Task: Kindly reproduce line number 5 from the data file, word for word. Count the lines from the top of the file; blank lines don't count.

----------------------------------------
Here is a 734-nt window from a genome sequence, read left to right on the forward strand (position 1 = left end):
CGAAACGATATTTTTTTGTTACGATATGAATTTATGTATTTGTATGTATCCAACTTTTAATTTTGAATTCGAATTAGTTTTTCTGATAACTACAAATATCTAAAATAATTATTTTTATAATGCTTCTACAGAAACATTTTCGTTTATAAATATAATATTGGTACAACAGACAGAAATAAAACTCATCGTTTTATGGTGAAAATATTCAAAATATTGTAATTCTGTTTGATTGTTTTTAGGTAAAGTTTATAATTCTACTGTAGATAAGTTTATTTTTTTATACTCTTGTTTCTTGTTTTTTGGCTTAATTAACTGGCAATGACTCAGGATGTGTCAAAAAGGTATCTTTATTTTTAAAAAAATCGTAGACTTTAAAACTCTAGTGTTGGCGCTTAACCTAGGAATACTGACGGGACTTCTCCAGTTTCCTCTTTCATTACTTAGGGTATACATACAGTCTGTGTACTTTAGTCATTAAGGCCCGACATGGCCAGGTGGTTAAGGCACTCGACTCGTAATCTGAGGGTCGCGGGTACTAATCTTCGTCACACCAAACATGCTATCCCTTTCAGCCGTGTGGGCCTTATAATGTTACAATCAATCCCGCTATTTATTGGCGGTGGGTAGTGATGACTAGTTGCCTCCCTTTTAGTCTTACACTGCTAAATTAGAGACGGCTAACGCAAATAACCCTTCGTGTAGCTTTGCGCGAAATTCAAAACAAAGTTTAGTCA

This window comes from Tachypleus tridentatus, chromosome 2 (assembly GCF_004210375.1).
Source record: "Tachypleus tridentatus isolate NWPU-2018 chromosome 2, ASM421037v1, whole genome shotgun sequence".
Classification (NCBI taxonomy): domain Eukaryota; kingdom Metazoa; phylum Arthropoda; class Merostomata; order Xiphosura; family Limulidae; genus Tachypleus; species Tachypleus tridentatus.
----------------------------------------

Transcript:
Classification (NCBI taxonomy): domain Eukaryota; kingdom Metazoa; phylum Arthropoda; class Merostomata; order Xiphosura; family Limulidae; genus Tachypleus; species Tachypleus tridentatus.